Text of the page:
I think there are still some questions, and I share some of the concerns you bring up in your question. The data has come out a little bit at a time. This is concerning. This is a very large study. Often, the data shown is based on a very small subset of that. I do look forward to getting a robust data set where we can really evaluate the data in its totality. What is the added benefit of the ipilimumab, for instance? This is still a very interesting question. It is one that I still find hard to answer with the data that’s available to me.

Leora Horn, MD, MSc, FRCPC: Do you have access to TMB? At our institution, we do not. We also have a small 40-gene panel that comes back within a few days. What are you guys doing?

Thomas E. Stinchcombe, MD: We have the same problem. The gene panel is like 40 or 50 genes, and I think the challenge is that it doesn’t encompass all of the targets that we want in the modern lung cancer world. And, we don’t get the TMB. I would say that I’m starting to see more patients with Foundation Medicine testing, which was used in the study. We’re starting to send more out to that for testing, just to try and get the TMB. I’ve not implemented nivolumab/ipilimumab based on the data, and I would caution against it until we really see the overall survival benefit and updated toxicity in regard to that combination.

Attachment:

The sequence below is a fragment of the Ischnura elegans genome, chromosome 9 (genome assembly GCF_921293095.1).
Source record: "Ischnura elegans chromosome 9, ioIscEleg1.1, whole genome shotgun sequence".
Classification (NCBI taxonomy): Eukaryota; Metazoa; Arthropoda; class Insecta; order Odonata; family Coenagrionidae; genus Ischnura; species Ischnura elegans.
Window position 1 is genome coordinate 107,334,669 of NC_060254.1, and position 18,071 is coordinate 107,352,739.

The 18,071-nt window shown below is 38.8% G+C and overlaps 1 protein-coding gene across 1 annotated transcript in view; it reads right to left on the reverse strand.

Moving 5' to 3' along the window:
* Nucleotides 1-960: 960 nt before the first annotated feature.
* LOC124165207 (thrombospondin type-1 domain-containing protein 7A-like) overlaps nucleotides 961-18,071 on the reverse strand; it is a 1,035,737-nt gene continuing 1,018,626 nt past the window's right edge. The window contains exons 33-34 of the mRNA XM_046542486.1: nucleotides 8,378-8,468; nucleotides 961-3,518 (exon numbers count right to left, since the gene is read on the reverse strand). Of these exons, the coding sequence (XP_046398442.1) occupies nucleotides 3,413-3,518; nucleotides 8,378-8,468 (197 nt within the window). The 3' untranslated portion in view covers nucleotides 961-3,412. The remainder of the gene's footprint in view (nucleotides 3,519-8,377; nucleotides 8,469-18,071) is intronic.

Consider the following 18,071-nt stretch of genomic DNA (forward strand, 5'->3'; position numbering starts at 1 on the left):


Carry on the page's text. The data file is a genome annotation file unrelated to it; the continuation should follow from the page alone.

Transcript Edited for Clarity 
View Conference Coverage
Online CME Activities
TitleExpiration DateCME Credits
Community Practice Connections™: Oncology Best Practice™ Decision Points in Advanced NSCLC: Assessing Treatment Options Beyond Disease ProgressionNov 30, 20181.0
Community Practice Connections™: Precision Medicine for Community Oncologists: Assessing the Role of Tumor-Testing Technologies in Cancer CareNov 30, 20181.0